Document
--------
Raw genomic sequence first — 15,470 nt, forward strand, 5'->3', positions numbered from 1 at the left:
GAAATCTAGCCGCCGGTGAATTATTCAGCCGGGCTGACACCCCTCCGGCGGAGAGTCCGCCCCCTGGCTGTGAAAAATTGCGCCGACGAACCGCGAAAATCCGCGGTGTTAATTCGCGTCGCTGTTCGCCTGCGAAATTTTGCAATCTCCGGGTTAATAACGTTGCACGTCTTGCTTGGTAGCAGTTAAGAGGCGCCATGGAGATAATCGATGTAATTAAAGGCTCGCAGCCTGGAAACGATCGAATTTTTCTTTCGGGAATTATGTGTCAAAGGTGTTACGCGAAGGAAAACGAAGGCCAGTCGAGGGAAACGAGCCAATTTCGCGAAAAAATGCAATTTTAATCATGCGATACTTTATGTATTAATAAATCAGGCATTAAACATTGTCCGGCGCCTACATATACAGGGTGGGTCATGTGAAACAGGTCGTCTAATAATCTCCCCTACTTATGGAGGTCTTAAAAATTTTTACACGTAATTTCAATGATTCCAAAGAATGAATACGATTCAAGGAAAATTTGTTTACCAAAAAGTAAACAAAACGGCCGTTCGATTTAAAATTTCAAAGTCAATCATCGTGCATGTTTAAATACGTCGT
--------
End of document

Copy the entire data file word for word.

Raw genomic sequence first — 15,470 nt, forward strand, 5'->3', positions numbered from 1 at the left:
GAAATCTAGCCGCCGGTGAATTATTCAGCCGGGCTGACACCCCTCCGGCGGAGAGTCCGCCCCCTGGCTGTGAAAAATTGCGCCGACGAACCGCGAAAATCCGCGGTGTTAATTCGCGTCGCTGTTCGCCTGCGAAATTTTGCAATCTCCGGGTTAATAACGTTGCACGTCTTGCTTGGTAGCAGTTAAGAGGCGCCATGGAGATAATCGATGTAATTAAAGGCTCGCAGCCTGGAAACGATCGAATTTTTCTTTCGGGAATTATGTGTCAAAGGTGTTACGCGAAGGAAAACGAAGGCCAGTCGAGGGAAACGAGCCAATTTCGCGAAAAAATGCAATTTTAATCATGCGATACTTTATGTATTAATAAATCAGGCATTAAACATTGTCCGGCGCCTACATATACAGGGTGGGTCATGTGAAACAGGTCGTCTAATAATCTCCCCTACTTATGGAGGTCTTAAAAATTTTTACACGTAATTTCAATGATTCCAAAGAATGAATACGATTCAAGGAAAATTTGTTTACCAAAAAGTAAACAAAACGGCCGTTCGATTTAAAATTTCAAAGTCAATCATCGTGCATGTTTAAATACGTCGT